Overall, there is a need for future studies to assess and improve the state of medical professionalism in China. Medical curriculum reform will continue to spread as all medical schools are urged to change their curriculum to integrate professionalism and to develop applicable assessment methods [87]. Long-term planning and management of medical schools will be necessary to introduce humanities into medical education and to encourage the cultivation of humanism [36, 4042]. Government-specified standards should be developed for China’s existing 3 year medical education program that provide qualified general practitioners for rural villages as well as the new 8-year program [88]; funding and support should be continually provided to medical schools to facilitate their development of new teaching methodologies and assessment tools [85, 89, 90].

We identify some limitations in this review. Although the articles included were academic publications listed in CNKI, the majority were position papers rather than empirical studies. Thus, there remains little empirical evidence informing the state of medical professionalism in China, making it difficult to draw a conclusive or comprehensive picture of the situation. However, it is possible that other studies of professionalism in China exist, but were unpublished or published in other languages and consequently not covered in this review. Nevertheless, the aforementioned gap in the literature and the prevalence of non-empirical papers on the topic demonstrate the need for further research in the field of Chinese medical education, as previously called for by other scholars [25].

Cultivating the professionalism of medical students in China will have far reaching implications for the future of medical practice, particularly in terms of prioritizing patient welfare [91]. It is worth noting that China’s medical schools are currently accepting large numbers of students from other parts of Asia, such as India, Pakistan and Bangladesh [26, 27]. The internationalization of Chinese medical schools has facilitated student exchanges [92] and led to a greater number of Chinese-educated physicians practicing abroad [93], carrying with them values instilled during their education in China that may conflict with cultural and social constructs in other parts of the world [94]. With the globalization of medical education giving rise to international medical graduates [95], it is imperative that the next generation of physicians educated in China is professionally accountable.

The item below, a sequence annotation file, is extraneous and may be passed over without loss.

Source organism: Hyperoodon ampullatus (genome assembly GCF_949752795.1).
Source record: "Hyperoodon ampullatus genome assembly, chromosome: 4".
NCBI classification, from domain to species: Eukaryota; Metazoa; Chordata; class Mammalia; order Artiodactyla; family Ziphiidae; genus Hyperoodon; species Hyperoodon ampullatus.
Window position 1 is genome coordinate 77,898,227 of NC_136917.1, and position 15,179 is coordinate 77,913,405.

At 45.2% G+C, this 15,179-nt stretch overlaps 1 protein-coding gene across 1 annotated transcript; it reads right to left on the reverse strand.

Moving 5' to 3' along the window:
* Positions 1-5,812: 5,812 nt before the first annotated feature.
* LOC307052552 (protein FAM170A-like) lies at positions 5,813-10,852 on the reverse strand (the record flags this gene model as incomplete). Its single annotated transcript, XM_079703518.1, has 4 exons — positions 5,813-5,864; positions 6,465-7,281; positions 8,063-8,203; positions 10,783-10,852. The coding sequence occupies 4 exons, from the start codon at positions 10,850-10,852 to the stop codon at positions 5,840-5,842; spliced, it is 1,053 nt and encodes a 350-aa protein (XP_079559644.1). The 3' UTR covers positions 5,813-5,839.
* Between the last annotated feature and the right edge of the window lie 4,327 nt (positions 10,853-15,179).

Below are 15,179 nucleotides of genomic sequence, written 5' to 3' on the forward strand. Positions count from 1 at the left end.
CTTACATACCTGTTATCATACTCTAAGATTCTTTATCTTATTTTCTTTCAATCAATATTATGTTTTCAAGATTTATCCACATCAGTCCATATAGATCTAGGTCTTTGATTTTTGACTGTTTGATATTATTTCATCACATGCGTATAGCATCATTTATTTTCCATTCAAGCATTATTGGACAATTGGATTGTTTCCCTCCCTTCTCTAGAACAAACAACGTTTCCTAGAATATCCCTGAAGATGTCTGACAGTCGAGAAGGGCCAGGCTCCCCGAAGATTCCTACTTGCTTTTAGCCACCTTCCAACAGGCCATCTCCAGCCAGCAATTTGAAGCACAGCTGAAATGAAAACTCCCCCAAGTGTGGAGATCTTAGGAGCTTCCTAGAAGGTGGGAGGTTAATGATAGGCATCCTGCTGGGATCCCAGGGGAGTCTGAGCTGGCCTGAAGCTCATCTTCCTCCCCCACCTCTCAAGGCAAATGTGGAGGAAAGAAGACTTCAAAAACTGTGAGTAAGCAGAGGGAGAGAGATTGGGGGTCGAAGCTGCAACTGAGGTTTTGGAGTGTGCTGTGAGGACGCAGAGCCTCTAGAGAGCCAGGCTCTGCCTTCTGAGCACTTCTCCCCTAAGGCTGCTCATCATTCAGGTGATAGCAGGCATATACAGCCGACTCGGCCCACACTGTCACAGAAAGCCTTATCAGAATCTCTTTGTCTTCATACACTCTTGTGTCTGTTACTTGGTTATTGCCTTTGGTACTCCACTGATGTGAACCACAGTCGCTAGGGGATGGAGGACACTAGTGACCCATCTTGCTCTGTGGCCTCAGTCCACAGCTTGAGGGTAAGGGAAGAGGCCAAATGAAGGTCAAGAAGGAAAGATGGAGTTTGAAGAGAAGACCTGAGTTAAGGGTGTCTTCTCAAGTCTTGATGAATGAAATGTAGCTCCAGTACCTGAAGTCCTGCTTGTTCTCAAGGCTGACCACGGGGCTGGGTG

This scoping review of medical professionalism literature in Chinese language demonstrates a growing concern with cultivating humanism and integrating professionalism into both medical curricula and practice. Authors are interested in improving education systems and patient-physician relationships, with an emphasis on improved communication skills, rigorous assessment methods and the prioritization of patient welfare above self-interest. There has also been a re-examination of traditional Confucian and Taoist values of compassion and self-discipline as well as contemporary political values as China’s physicians establish their own local professional identity. Continuing efforts to teach, practice and assess professionalism are necessary in order for China’s medical profession to cultivate humanistic practitioners and regain public trust.



China National Knowledge Infrastructure


Communist Party of China


Defining issues test


Health care professionals


  1. 1.

    Cruess RL, Cruess SR. Teaching professionalism: General principles. Med Teach. 2006;28:205–8.

    Article  Google Scholar 

  2. 2.

    Hodges BD, Ginsburg S, Cruess R, Cruess S, Delport R, Hafferty F, Wade W. Assessment of professionalism: Recommendations from the Ottawa 2010 Conference. Med Teach. 2011;33:354–63.

    Article  Google Scholar 

  3. 3.